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How the Great Ammo Shortage of 2021 Could End

Great Ammo Shortage of 2021

Even as the Biden Administration has seemingly stepped up efforts to shrink the supply of ammunition by imposing a ban on the importation of Russian-made ammunition, it seems where there is a demand someone will step up to meet it. That’s how and why capitalism works.

SAR USA Has a Plan

It might be a bit harder to find 7.62x54mmR ammo, especially if the stuff from Russia dries up, but the good news is that 9x19mm Parabellum – also known as 9mm NATO – shouldn’t be as hard to acquire in the coming weeks and months, as SAR USA is now importing Turkish-made, 124-grain FMJ (full metal jacket) loads with brass casings.

“This is an incredible opportunity to bring high-quality ammunition to new SAR firearm owners and a market desperate for it,” Todd Pearson, chief operating officer for SAR USA told the NRA’s Shooting Illustrated this week. “SAR ammunition is designed, engineered and manufactured to perform to the highest standards.”

SAR USA was formed in 2018 to be the exclusive importer and distributor for the Turkish-based Sarsilmaz Firearms Corp. While perhaps a new name in the United States, the company was actually founded in 1880 in what was then the Ottoman Empire, and today it remains the largest small arms manufacturer in Turkey.

SIM-X Marks the Spot for .45 ACP

The NRA also gave a shout-out to SIM-X Tactical Solutions, which first entered the market in 2013 to develop lead-free ammunition. The company had previously introduced its DEFENSECORE Ammo Line, which included 9mm and .40 S&W that featured the company’s patent pending synthetic-polymer core and propriety jacket.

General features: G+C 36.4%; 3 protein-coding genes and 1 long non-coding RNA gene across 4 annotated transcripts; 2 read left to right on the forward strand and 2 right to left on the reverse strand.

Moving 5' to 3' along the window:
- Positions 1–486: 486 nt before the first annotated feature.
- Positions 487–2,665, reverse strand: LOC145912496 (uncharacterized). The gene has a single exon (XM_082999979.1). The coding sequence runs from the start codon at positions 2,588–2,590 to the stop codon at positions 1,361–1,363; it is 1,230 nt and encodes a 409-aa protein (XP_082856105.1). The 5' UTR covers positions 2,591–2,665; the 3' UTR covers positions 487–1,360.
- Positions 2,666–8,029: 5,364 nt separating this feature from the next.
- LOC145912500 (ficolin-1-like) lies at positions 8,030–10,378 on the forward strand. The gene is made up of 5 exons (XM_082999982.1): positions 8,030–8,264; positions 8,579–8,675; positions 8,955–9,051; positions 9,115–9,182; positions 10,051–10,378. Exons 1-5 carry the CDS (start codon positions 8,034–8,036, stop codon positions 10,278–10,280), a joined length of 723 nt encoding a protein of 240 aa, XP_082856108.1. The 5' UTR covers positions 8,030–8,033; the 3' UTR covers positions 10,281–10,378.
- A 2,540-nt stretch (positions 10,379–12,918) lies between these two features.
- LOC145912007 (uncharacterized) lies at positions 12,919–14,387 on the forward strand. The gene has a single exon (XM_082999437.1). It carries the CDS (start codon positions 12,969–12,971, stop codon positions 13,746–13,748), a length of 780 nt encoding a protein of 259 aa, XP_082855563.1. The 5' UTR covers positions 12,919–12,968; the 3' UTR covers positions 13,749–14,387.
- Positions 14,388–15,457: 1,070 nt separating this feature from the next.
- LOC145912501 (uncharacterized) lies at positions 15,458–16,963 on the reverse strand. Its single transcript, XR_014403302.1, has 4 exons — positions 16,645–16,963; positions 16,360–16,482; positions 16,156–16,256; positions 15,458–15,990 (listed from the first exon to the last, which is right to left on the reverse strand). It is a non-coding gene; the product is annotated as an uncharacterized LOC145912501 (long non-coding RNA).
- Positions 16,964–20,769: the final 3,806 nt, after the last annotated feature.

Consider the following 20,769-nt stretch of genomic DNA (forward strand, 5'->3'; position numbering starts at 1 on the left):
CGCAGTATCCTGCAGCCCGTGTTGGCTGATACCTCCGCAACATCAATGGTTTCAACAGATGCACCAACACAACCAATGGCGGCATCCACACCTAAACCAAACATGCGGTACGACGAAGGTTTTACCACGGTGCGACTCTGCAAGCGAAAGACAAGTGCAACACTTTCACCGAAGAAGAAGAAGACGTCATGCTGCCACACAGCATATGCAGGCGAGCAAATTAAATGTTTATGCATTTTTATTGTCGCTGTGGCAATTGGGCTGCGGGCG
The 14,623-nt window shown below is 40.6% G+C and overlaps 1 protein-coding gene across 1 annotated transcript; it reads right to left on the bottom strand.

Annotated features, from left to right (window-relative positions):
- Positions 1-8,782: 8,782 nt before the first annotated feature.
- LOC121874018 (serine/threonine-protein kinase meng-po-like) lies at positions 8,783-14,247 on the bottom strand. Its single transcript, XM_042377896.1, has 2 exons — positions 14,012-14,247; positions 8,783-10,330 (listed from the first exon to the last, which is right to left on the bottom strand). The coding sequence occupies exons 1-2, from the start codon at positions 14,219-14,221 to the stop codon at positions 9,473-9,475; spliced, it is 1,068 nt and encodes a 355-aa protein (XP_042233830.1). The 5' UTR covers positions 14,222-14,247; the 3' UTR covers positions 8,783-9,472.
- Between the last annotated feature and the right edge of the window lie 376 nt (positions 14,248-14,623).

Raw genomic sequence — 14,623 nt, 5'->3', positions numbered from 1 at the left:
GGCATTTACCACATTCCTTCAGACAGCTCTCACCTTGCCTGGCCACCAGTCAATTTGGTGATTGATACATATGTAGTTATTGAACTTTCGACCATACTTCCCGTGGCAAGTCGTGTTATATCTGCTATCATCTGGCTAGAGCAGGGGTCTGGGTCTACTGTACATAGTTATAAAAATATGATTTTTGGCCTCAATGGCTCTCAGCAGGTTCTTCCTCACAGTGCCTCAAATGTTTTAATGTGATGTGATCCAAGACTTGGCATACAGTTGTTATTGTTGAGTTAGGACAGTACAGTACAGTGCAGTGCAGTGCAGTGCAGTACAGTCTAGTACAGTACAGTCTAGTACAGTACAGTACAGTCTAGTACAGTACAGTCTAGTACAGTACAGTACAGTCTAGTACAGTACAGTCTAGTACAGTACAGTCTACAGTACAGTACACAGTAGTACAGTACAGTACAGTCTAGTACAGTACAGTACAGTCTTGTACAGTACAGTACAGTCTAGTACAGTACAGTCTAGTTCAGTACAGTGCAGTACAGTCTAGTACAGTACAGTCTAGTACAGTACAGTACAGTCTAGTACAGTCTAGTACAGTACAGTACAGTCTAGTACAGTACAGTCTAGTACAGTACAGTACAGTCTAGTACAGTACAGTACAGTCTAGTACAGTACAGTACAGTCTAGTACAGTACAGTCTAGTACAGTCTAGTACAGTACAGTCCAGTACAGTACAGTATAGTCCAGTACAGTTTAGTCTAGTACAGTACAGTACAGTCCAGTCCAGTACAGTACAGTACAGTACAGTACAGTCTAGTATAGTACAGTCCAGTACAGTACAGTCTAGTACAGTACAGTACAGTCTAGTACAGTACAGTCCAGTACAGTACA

As Personal Defense World reported last month, “Manufactured in the United States, the SIM-X DEFENSECORE ammo is 100% lead-free and utilizes patented smart-bullet technology. The SubMass core provides an 80% – 90% reduction in weight, compared to standard lead core ammunition. However, it still has equal or greater impact and tensile strength.”

In addition to the aforementioned 9mm and .40 S&W, the company recently introduced the .45 ACP loads.

“We do much more than manufacture and sell bullets,” William D. Reilly, CEO at SIM-X. “Our Sub-Mass technology and proprietary designs have allowed SIMX to make a dramatic leap forward in bullet technology as we work to innovate an industry and market long reliant on legacy products.”

True Velocity’s Composite Ammunition

The third company noted by the NRA was Texas-based True Velocity, which also has a unique story to tell. The Garland, Texas-based company has more than 250 patents pending or issued for its products, technology, and even manufacturing process. While a boutique-sized business compared to some of the larger operations, the company’s 75 employees have more than 200 years of combined military service but are also experts in manufacturing, engineering, and quality control.

True Velocity was truly on to something when it began to develop a composite cartridge, which it claims is a step toward the future of self-defense, hunting and sport shooting. Its rounds are 30 percent lighter than traditional brass-cased cartridges, which provide significant shipping and logistical cost savings – but more importantly also deliver improved accuracy, enhanced efficiency, and consistency.

The company recently began offering its .308 Winchester composite-cased rounds, and also announced a partnership with Virtus Ammo that will make the cartridges available at retail nationwide.

The efforts of these companies and others in the industry might just ease the demand for ammunition in the ongoing great ammunition shortage of 2021.

Peter Suciu is a Michigan-based writer who has contributed to more than four dozen magazines, newspapers and websites. He regularly writes about military small arms, and is the author of several books on military headgear including A Gallery of Military Headdress, which is available on

Written By

Expert Biography: A Senior Editor for 1945, Peter Suciu is a Michigan-based writer who has contributed to more than four dozen magazines, newspapers, and websites with over 3,000 published pieces over a twenty-year career in journalism. He regularly writes about military hardware, firearms history, cybersecurity, and international affairs. Peter is also a Contributing Writer for Forbes. You can follow him on Twitter: @PeterSuciu.